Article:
So­cial me­dia

Finweek English Edition - - BUSINESS - Jes­sica Hub­bard

Most com­pa­nies have moved be­yond ask­ing whether they need to use so­cial me­dia – with the ob­vi­ous an­swer be­ing ‘yes’. From stock­bro­kers to small re­tail­ers, Government and even banks, there’s lit­tle doubt that busi­ness has gone ‘so­cial’.

Yet most com­pa­nies – re­gard­less of size – have not moved to the next crit­i­cal phase, in which one def ines how em­ploy­ees should use so­cial me­dia plat­forms. All too of­ten, we have seen the line be­ing blurred be­tween per­sonal and pro­fes­sional use of plat­forms such as Twit­ter and Face­book, which ends badly for both em­ployee and em­ployer. Not only can there be ir­re­versible rep­u­ta­tional dam­age, but com­pa­nies can be­come em­broiled in sticky le­gal squab­bles.

In the US, for ex­am­ple, one of the most ac­tive le­gal ar­eas of so­cial me­dia for busi­ness has been in the con­text of em­ploy­erem­ployee re­la­tions.

In 2011, the US Cham­ber of Com­merce re­ported that the Na­tional La­bor Re­la­tions Board (NLRB) had re­ceived 129 cases in­volv­ing so­cial me­dia. The ma­jor­ity of claims con­cerned overly re­stric­tive em­ployer so­cial me­dia poli­cies or em­ployee dis­ci­pline, and even ter­mi­na­tion based on the use of so­cial me­dia. While the US is no­to­ri­ous for be­ing overly liti­gious, lo­cal com­pa­nies should take heed. The ob­vi­ous so­lu­tion is to have a so­cial me­dia pol­icy – but as Fin­week has found – very few com­pa­nies have one.

“Un­for­tu­nately, com­pa­nies tend to only re­act af­ter a cri­sis has hit,” ex­plains Matthew Buck­land, MD of dig­i­tal agency Cre­ative Spark In­ter­ac­tive. This re­ac­tive re­sponse to so­cial me­dia-re­lated crises as op­posed to tak­ing a proac­tive, pre­ven­ta­tive ap­proach, can largely be at­trib­uted to ig­no­rance. “Many com­pa­nies are un­aware of the risks in­volved with be­ing ac­tive in the so­cial me­dia space, and they are even less aware of the risks their own em­ploy­ees’ be­hav­iour poses,” says Craig Rod­ney, MD of Cere­bra, a lo­cal com­mu­ni­ca­tions agency and on­line rep­u­ta­tion man­age­ment spe­cial­ists.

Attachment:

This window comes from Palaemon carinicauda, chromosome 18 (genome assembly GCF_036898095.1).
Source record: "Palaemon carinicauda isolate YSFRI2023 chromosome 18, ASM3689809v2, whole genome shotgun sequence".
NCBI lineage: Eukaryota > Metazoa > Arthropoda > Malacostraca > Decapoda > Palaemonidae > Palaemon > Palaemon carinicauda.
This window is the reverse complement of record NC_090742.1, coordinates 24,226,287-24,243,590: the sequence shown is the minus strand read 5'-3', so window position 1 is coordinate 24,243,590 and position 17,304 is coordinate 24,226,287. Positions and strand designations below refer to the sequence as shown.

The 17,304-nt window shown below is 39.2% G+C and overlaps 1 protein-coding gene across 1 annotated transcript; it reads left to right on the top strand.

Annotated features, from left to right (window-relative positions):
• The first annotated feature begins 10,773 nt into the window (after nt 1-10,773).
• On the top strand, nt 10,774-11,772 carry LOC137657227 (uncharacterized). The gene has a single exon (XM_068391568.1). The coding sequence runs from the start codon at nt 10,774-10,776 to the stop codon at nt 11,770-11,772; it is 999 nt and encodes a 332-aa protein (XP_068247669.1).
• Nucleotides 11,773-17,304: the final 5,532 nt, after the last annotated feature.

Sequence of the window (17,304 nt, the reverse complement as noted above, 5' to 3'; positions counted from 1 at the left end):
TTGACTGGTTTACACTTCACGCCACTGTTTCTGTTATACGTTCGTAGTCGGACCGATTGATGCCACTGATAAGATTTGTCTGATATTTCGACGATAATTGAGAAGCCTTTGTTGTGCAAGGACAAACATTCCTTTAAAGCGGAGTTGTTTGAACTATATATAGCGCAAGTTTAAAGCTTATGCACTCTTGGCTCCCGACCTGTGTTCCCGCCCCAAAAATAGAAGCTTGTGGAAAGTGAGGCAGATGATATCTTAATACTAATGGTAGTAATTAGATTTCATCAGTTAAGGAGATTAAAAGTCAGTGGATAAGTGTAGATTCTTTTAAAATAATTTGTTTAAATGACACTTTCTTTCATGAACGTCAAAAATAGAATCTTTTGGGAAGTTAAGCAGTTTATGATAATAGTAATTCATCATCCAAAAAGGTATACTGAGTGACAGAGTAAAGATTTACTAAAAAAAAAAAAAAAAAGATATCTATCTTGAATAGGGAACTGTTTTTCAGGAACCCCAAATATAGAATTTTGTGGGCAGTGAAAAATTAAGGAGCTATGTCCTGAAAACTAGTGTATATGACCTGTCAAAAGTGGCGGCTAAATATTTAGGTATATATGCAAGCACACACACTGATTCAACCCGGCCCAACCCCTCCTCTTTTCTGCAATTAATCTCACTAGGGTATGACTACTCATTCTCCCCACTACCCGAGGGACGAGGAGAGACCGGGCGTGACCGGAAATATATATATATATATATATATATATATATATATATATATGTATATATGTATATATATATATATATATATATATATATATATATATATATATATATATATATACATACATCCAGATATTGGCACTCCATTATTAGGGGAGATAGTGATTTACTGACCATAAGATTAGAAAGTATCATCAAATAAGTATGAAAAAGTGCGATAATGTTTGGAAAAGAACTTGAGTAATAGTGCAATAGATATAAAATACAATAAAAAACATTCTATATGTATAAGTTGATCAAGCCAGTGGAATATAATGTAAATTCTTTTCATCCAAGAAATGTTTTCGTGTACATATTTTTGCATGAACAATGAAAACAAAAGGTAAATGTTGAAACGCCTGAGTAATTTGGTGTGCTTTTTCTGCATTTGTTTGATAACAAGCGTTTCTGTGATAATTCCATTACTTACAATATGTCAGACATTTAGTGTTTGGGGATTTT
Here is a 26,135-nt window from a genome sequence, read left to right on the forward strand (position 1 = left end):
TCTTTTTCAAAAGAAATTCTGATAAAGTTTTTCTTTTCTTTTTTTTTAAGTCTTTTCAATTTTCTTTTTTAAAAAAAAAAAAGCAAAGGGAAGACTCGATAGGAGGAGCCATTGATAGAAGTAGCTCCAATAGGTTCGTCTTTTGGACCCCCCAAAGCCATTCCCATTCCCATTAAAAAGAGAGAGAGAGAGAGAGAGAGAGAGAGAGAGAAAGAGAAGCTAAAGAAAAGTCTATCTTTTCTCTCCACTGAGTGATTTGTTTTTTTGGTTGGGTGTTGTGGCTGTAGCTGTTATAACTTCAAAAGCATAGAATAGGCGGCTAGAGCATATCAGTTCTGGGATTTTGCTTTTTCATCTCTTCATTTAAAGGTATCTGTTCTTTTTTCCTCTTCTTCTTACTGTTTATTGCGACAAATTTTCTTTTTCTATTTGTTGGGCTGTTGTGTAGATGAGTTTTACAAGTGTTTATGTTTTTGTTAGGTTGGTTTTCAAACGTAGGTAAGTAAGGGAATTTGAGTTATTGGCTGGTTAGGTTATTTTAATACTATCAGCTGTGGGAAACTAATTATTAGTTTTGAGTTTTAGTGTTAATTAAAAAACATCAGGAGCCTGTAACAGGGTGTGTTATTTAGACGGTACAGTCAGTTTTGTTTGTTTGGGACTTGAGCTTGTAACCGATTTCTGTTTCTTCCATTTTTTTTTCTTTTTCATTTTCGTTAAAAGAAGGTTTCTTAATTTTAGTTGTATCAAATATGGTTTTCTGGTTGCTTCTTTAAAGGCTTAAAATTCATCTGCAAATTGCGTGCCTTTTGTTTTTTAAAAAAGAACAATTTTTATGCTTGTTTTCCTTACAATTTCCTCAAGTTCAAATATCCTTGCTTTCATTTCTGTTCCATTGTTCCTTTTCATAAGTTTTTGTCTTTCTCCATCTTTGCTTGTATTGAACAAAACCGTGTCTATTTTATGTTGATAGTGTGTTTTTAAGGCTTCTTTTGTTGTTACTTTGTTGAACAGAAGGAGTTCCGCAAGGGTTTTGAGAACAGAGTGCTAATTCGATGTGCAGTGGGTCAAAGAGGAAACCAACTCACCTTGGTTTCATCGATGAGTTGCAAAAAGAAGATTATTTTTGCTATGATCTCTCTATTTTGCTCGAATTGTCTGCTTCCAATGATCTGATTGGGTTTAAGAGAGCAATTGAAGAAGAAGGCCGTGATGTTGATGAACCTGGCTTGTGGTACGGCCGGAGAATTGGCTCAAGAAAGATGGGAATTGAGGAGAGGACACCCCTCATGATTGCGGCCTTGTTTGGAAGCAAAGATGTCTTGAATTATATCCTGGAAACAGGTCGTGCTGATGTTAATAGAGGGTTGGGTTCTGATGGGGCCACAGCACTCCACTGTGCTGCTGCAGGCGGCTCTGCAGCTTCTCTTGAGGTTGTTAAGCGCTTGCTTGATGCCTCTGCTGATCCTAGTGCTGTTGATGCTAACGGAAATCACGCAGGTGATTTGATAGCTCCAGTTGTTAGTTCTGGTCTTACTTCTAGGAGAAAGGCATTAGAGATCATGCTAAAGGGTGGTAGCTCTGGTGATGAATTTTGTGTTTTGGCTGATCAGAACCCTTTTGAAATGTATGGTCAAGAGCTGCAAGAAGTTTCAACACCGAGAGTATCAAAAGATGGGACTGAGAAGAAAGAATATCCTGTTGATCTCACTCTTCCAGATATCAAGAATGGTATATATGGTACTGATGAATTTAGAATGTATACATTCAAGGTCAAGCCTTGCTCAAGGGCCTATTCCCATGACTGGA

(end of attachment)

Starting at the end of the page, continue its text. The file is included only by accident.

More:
“There are a num­ber of risks that com­pa­nies can face: from brand dam­age by as­so­ci­a­tion, to slan­der, dis­crim­i­na­tion, racism, copy­right in­fringe­ment and much more. Em­ploy­ees who haven’t been trained or made aware of the risks of­ten put their em­ploy­ers at risk through ig­no­rant and un­e­d­u­cated be­hav­iour on a pub­lic plat­for form.” So how does one go about cre­at­ing an and im­ple­ment­ing an ef­fec­tive so­cial m me­dia pol­icy?

Ac­cord­ing to Rod­ney, a so­cial me­dia pol­icy should out­line the risks of so­cial me­dia and pro­vide em­ploy­ees with rules and guide­lines, best prac­tices and ac­cepted be­havioural ex­am­ples that em­power them to be­have ac­cord­ingly. “There should also be gen­eral ed­u­ca­tion about the laws of defama­tion and how em­ploy­ees con­duct the them­selves on pub­lic so­cial net­works,” add adds Buck­land. “Re­mem­ber, jour­nal­ists are now re­port­ing di­rectly off so­cial netwo works like Twit­ter and Face­book, so even though you may only have 10 fol­low­ers or friends, if your pro­file is pub­lic, your pro­nounce­ment po­ten­tially could end up as a quote in an ar­ti­cle in a mass na­tional daily.”

“In ad­di­tion,” says Buck­land, “any so­cial me­dia pol­icy also de­pends on the em­ployee. Se­nior em­ploy­ees or em­ploy­ees with a pub­lic pro­file in an or­gan­i­sa­tion should have a dif­fer­ent set of rules to those who may not be as se­nior or have a pub­lic pro­file,” he ex­plains. “In the lat­ter case, the rules could prob­a­bly be re­laxed.” When it comes to set­ting pol­icy, there are now many out­side ex­perts who can as­sist HR teams and man­agers, or one can even down­load or pur­chase so­cial me­dia pol­icy tem­plates as a start­ing point.

Ul­ti­mately, how­ever, it comes down to the dis­cre­tion of em­ploy­ees, and to some ex­tent, their loy­alty. “It’s prob­a­bly no co­in­ci­dence that ‘pol­icy’ and ‘po­lice’ have a com­mon ety­mo­log­i­cal ba­sis,” says Andy Rice, a brand strate­gist. “But if a so­cial me­dia pol­icy is only sus­tained by vig­i­lant polic­ing (= “con­trol”) your brand is in trou­ble!”

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